Growing numbers of hospital patients are being treated for liver disease due to alcohol abuse, a Dublin specialist has warned. Prof John Crowe, director of the Centre For Liver Disease in the Mater Hospital, revealed the hidden toll of heavy drinking: over a seven-year period, the number of hospital patients discharged after diagnosis with drink-related liver disease went up by 234pc.
He pointed out that statistics showing Irish people are downing more units per head means we are out of step with most other European states, where consumption is falling.
"Significantly, the annual advertising spend on sport sponsorship is not available," he added.
"From a medical perspective, the effects of excess alcohol consumption can be divided into acute and long-term injury."
A&E departments are left to cope with patients suffering coma, physical injury, self harm including suicide attempts, psychiatric disturbance and withdrawal syndromes due to alcohol abuse.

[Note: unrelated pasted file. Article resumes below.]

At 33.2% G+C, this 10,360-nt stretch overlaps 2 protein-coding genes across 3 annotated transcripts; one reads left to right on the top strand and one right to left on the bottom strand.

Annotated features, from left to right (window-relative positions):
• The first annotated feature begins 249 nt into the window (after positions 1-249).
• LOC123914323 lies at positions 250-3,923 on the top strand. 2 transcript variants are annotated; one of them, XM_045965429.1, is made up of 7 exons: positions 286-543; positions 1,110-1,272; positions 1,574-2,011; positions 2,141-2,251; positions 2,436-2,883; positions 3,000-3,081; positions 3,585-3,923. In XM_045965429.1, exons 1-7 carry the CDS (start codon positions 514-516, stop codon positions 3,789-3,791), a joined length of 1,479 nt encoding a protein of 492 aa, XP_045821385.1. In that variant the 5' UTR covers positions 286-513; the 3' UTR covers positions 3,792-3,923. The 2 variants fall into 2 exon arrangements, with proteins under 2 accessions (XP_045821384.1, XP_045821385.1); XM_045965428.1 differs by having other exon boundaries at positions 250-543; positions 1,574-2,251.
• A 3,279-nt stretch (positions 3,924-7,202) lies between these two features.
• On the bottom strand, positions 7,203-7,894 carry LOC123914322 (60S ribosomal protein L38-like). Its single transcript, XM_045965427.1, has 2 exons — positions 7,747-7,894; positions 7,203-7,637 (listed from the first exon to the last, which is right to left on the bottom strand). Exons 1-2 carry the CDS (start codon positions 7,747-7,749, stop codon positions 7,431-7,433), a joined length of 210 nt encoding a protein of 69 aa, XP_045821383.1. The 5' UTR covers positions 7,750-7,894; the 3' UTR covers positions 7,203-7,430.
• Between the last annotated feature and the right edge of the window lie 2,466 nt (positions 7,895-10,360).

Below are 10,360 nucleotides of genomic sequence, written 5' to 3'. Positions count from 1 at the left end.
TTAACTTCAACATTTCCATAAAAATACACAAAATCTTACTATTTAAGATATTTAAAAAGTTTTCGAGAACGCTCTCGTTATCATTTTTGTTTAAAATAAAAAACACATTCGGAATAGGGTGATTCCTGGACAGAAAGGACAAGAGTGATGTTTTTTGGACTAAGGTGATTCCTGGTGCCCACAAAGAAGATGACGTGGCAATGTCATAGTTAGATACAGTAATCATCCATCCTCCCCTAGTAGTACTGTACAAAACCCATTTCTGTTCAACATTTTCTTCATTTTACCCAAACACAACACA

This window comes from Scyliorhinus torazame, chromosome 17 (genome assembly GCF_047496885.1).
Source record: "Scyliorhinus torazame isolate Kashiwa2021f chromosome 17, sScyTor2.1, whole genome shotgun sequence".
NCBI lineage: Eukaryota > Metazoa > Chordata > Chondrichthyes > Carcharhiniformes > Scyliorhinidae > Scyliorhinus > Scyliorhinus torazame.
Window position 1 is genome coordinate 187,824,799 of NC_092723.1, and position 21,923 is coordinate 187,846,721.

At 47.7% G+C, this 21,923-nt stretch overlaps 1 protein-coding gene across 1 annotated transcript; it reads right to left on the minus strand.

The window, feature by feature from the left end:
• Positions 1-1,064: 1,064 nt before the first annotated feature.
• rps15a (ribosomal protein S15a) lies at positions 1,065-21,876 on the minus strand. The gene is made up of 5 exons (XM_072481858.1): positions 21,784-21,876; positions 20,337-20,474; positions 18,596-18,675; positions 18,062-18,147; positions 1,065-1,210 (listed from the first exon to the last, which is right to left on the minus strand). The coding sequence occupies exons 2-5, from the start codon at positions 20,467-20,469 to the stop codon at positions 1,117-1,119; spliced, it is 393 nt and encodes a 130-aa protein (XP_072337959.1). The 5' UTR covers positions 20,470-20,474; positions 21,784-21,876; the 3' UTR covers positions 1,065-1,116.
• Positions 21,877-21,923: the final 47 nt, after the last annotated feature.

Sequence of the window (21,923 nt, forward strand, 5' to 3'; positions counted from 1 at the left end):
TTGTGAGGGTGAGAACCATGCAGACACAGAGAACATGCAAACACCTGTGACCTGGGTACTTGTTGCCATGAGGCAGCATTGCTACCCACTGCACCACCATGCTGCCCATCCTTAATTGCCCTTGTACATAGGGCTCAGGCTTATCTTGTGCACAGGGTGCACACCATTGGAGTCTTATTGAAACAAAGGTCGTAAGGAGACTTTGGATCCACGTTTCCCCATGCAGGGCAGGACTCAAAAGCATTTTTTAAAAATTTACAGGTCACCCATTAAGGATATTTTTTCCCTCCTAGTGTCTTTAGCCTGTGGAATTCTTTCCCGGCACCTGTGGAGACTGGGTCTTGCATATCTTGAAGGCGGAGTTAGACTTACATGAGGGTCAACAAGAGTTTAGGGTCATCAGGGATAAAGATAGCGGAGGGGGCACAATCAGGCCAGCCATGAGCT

"Between 1995 and 2002, annual alcohol-related admission and discharges increased from 9,254 to 17,378, which is a 92pc rise.
"Significantly, the discharge diagnosis of alcoholic liver disease has increased by 234pc, from 705 cases in 1995 to a total of 1,745 in 2004.
"This increase is highly significant because it illustrates the emerging burden of chronic alcoholic liver injury that exists within the community," he wrote in the Irish Medical Times. It usually remains undetected until significant complications leading to irreversible liver damage has occurred.
His own experience in the Matter has shown that internal hospital referrals of patients with advanced alcoholic liver disease increased from six cases in 1996 to 114 in 2006. Men outnumber women by two to one and the average age is 50 years.
Over the same time, discharges with a diagnosis of alcoholic cirrhosis rose by nearly 300%.
source: Independent ie, http://www.independent.ie/